Razavi and Jattke said one of their students was able to use the new approach to replicate the crypto-key attack, and the simulations suggest the other attacks are possible as well. The researchers did not fully implement the previous attacks due to the significant amounts of engineering required.

The researchers implemented the non-uniform access patterns using a custom “fuzzer,” which is software that detects bugs by automatically injecting malformed data in a semi-random fashion into a piece of hardware or software. . The researchers then pointed Blacksmith, the name they gave the fuzzer, to a wide variety of DDR4 modules that make up about 94% of the DRAM market.

For our assessment, we considered a test pool of 40 DDR4 devices spanning the three major manufacturers (Samsung, Micron, SK Hynix), including 4 devices that did not report their manufacturer. We let our Blacksmith fuzzer run for 12 hours to assess its ability to find effective models. Subsequently, we swept away best model (based on the total number of triggered bit flips) over a contiguous 256MB memory area and reports the number of bit flips. The results in Table 1 show that our Blacksmith fuzzer is capable of triggering bit toggles on all 40 DRAM devices with a large number of bit toggles, especially on [two unnamed manufacturers].

We also assessed the exploitability of these bit flips based on three attacks from previous work: an attack targeting the page frame number of a page table entry (PTE) to rotate it to a page table entry. page table controlled by an attacker, an attack on the RSA- Public key 2048 which allows to recover the associated private key used to authenticate with an SSH host, and an attack on the password verification logic of the sudoers.so library which allows you to obtain root privileges.

Representatives for Micron, Samsung and Hynix did not respond to emails seeking comment on this post.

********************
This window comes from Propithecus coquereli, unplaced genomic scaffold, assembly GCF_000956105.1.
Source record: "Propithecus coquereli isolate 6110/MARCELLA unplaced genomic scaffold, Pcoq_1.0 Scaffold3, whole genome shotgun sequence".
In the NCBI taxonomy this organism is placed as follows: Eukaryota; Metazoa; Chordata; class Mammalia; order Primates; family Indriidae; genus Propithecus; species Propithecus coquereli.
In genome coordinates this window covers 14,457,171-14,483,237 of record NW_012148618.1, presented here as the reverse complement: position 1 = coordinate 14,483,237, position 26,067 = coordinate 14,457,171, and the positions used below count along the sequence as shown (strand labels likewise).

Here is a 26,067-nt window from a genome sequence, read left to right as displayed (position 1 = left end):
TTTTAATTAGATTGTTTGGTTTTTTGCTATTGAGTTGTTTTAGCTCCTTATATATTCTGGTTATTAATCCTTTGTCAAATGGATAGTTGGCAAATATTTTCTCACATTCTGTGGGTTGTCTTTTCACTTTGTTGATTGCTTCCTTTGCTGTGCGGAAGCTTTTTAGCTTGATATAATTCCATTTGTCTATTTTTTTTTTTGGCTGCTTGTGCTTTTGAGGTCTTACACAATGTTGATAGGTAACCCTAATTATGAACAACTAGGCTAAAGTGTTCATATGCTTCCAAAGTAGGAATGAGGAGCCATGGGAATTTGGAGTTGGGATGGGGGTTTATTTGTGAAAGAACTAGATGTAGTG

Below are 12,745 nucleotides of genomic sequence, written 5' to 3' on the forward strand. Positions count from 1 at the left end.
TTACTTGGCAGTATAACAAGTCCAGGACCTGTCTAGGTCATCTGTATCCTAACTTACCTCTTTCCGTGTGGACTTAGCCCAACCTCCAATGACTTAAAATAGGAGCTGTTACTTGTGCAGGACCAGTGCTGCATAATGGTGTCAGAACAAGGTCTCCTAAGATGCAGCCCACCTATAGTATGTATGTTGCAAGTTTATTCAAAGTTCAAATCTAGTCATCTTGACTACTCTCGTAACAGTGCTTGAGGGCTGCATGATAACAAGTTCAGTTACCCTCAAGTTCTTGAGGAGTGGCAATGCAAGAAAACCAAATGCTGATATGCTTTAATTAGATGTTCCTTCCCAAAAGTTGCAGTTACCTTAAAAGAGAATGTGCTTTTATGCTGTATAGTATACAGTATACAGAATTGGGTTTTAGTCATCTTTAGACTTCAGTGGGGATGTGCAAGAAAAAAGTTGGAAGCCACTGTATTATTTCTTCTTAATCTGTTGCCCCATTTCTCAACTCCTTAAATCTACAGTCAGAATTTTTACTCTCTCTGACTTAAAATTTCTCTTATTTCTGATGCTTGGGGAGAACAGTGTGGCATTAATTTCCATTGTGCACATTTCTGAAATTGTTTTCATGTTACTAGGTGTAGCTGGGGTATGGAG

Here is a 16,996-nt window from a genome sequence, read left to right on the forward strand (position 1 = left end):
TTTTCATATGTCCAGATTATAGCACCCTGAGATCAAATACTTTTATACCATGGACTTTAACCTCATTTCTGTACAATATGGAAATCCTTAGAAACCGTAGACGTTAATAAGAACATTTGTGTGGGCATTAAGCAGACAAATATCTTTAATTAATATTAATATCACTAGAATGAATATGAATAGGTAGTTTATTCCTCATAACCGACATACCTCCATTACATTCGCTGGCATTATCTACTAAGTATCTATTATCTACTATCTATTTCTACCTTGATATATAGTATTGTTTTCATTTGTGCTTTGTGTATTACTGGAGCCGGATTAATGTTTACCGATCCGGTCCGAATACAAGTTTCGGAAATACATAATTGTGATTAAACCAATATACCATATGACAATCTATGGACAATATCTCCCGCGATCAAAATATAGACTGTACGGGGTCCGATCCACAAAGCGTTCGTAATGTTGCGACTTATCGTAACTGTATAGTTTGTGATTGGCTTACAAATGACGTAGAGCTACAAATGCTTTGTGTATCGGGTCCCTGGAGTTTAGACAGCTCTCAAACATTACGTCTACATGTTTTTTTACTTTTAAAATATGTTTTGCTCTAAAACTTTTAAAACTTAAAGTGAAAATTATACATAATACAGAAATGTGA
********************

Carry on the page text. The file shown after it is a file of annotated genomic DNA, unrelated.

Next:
Gradually gain speed

PCs, laptops and mobile phones are the most affected by the new discoveries. Cloud services like AWS and Azure remain largely immune from Rowhammer as they use high-end chips that include a defense called ECC, short for Error Correcting Code. The protection works by using so-called memory words to store redundant control bits alongside the data bits inside the DIMMs. Processors use these words to quickly detect and repair reversed bits.

ECC was originally designed to protect against a natural phenomenon in which cosmic rays flip bits in new DIMMs. After Rowhammer’s appearance, the importance of the ECC increased when it turned out to be the most effective defense. But research published in 2018 showed that, contrary to what many experts believed, ECC can also be bypassed after reverse engineering of mitigation in DDR3 DIMMs.

“DDR4 systems with ECC will likely be more usable after reverse engineering the ECC functions,” said researchers Razavi and Jattke.

Besides Razavi and Jattke from ETH Zurich, the team behind the research also includes Victor van der Veen from Qualcomm, Pietro Frigo from VU Amsterdam and Stijn Gunter. The title of their article is BLACKSMITH: Evolutionary Rowhammer in Frequency Domain.

The researchers also cited their earlier research on TRR, mentioned earlier, and the results here which show that running chips in dual refresh mode is a “weak solution that does not offer complete protection” against Rowhammer. The researchers also said that a double refresh rate increases performance overhead and power consumption.

The picture that emerges from this latest research is that Rowhammer still doesn’t pose a real threat in the real world, but the incremental advancements in attacks over the years may one day change that.

“In conclusion, our work confirms that the claims made by DRAM vendors about Rowhammer protections are false and lure you into a false sense of security,” the researchers wrote. “All currently deployed mitigation measures are insufficient to provide complete protection against Rowhammer. Our new models show that attackers can exploit systems more easily than previously assumed. “